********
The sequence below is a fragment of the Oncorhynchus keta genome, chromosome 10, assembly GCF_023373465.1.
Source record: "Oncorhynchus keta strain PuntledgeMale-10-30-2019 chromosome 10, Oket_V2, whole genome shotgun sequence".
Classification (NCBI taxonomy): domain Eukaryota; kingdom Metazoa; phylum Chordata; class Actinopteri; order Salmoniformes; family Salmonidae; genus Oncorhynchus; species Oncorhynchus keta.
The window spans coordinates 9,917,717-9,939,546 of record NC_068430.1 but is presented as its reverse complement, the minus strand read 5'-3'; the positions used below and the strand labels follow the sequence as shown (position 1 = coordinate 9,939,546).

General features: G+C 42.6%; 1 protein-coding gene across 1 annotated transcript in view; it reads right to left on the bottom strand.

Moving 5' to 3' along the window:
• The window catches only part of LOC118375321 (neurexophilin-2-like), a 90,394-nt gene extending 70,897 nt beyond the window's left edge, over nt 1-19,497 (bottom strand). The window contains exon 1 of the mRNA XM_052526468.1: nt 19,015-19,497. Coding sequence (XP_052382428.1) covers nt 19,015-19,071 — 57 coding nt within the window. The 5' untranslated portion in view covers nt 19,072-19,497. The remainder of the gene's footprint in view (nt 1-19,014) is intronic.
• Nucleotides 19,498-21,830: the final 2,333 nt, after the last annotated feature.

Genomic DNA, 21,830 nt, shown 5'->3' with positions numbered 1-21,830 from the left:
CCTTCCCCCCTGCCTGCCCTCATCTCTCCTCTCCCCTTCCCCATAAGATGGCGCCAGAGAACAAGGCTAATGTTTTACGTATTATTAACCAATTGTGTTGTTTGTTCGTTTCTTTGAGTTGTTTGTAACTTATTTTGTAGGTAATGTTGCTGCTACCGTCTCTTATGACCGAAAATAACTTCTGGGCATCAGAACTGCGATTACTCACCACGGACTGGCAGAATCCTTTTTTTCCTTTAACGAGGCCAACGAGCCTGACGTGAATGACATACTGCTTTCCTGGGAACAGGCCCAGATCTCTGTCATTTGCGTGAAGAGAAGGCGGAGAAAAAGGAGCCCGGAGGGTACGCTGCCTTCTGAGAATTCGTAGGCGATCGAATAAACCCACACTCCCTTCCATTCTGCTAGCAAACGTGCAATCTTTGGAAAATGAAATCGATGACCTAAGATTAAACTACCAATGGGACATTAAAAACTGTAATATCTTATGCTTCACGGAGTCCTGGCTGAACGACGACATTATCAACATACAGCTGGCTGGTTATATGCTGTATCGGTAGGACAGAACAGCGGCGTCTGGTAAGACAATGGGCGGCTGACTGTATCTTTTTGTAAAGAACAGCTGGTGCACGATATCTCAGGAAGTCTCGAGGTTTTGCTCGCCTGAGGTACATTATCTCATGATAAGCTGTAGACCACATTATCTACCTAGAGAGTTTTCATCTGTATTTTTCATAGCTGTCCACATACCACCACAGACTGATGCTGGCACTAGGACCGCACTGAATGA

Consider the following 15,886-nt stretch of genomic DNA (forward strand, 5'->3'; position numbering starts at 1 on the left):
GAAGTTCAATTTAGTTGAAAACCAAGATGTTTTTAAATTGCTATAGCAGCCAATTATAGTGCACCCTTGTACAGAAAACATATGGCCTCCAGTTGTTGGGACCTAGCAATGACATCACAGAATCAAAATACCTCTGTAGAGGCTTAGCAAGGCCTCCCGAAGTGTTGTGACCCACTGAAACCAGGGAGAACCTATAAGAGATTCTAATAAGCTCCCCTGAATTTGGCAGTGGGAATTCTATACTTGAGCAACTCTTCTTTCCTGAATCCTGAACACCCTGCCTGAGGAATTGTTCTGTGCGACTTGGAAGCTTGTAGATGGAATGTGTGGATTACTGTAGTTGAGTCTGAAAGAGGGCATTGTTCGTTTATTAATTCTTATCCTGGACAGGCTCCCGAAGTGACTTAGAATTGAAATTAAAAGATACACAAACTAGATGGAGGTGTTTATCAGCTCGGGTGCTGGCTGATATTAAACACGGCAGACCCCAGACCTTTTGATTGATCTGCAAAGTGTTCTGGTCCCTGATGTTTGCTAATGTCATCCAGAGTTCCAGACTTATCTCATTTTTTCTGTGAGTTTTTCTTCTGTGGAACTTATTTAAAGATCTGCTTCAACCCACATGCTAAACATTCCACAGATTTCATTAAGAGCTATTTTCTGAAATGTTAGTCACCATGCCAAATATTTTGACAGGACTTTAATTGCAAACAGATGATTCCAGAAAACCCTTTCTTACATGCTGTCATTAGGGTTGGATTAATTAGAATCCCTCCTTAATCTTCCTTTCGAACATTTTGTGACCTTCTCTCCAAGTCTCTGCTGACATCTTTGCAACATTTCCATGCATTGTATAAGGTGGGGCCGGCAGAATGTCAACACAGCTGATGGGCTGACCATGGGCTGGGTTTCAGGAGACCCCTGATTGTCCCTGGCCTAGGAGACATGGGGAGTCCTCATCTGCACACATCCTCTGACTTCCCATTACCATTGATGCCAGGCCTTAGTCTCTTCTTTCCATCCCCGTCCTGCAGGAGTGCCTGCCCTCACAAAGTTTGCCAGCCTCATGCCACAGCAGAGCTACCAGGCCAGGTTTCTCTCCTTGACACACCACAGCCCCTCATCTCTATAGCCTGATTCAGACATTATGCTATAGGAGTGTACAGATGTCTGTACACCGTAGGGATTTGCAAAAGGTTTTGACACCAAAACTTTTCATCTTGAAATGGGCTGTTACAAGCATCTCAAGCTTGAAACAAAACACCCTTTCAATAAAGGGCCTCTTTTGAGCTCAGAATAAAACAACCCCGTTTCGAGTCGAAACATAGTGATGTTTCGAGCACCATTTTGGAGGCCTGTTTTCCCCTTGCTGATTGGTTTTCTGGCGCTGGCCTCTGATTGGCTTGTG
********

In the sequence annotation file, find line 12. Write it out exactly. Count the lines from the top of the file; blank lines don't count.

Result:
GAAGTTCAATTTAGTTGAAAACCAAGATGTTTTTAAATTGCTATAGCAGCCAATTATAGTGCACCCTTGTACAGAAAACATATGGCCTCCAGTTGTTGGGACCTAGCAATGACATCACAGAATCAAAATACCTCTGTAGAGGCTTAGCAAGGCCTCCCGAAGTGTTGTGACCCACTGAAACCAGGGAGAACCTATAAGAGATTCTAATAAGCTCCCCTGAATTTGGCAGTGGGAATTCTATACTTGAGCAACTCTTCTTTCCTGAATCCTGAACACCCTGCCTGAGGAATTGTTCTGTGCGACTTGGAAGCTTGTAGATGGAATGTGTGGATTACTGTAGTTGAGTCTGAAAGAGGGCATTGTTCGTTTATTAATTCTTATCCTGGACAGGCTCCCGAAGTGACTTAGAATTGAAATTAAAAGATACACAAACTAGATGGAGGTGTTTATCAGCTCGGGTGCTGGCTGATATTAAACACGGCAGACCCCAGACCTTTTGATTGATCTGCAAAGTGTTCTGGTCCCTGATGTTTGCTAATGTCATCCAGAGTTCCAGACTTATCTCATTTTTTCTGTGAGTTTTTCTTCTGTGGAACTTATTTAAAGATCTGCTTCAACCCACATGCTAAACATTCCACAGATTTCATTAAGAGCTATTTTCTGAAATGTTAGTCACCATGCCAAATATTTTGACAGGACTTTAATTGCAAACAGATGATTCCAGAAAACCCTTTCTTACATGCTGTCATTAGGGTTGGATTAATTAGAATCCCTCCTTAATCTTCCTTTCGAACATTTTGTGACCTTCTCTCCAAGTCTCTGCTGACATCTTTGCAACATTTCCATGCATTGTATAAGGTGGGGCCGGCAGAATGTCAACACAGCTGATGGGCTGACCATGGGCTGGGTTTCAGGAGACCCCTGATTGTCCCTGGCCTAGGAGACATGGGGAGTCCTCATCTGCACACATCCTCTGACTTCCCATTACCATTGATGCCAGGCCTTAGTCTCTTCTTTCCATCCCCGTCCTGCAGGAGTGCCTGCCCTCACAAAGTTTGCCAGCCTCATGCCACAGCAGAGCTACCAGGCCAGGTTTCTCTCCTTGACACACCACAGCCCCTCATCTCTATAGCCTGATTCAGACATTATGCTATAGGAGTGTACAGATGTCTGTACACCGTAGGGATTTGCAAAAGGTTTTGACACCAAAACTTTTCATCTTGAAATGGGCTGTTACAAGCATCTCAAGCTTGAAACAAAACACCCTTTCAATAAAGGGCCTCTTTTGAGCTCAGAATAAAACAACCCCGTTTCGAGTCGAAACATAGTGATGTTTCGAGCACCATTTTGGAGGCCTGTTTTCCCCTTGCTGATTGGTTTTCTGGCGCTGGCCTCTGATTGGCTTGTG